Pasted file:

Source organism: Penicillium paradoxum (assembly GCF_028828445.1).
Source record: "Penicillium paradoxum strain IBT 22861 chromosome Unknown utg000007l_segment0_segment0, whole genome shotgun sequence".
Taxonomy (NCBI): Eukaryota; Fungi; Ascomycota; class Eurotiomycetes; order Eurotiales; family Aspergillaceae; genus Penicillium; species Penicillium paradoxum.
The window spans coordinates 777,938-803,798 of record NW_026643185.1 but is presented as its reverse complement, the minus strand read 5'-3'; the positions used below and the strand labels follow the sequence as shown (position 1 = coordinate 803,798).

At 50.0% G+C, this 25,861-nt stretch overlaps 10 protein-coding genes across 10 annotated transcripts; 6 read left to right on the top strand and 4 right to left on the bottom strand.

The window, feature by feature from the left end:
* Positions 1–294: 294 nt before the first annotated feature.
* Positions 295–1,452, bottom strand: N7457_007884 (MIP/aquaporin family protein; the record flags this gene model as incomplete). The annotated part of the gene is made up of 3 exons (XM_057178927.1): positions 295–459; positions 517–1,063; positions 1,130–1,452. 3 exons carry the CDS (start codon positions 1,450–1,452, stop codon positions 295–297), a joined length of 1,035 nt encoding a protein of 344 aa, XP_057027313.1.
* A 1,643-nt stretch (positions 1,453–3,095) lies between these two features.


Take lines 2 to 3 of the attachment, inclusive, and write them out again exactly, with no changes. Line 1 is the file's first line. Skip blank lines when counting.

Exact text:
Source record: "Penicillium paradoxum strain IBT 22861 chromosome Unknown utg000007l_segment0_segment0, whole genome shotgun sequence".
Taxonomy (NCBI): Eukaryota; Fungi; Ascomycota; class Eurotiomycetes; order Eurotiales; family Aspergillaceae; genus Penicillium; species Penicillium paradoxum.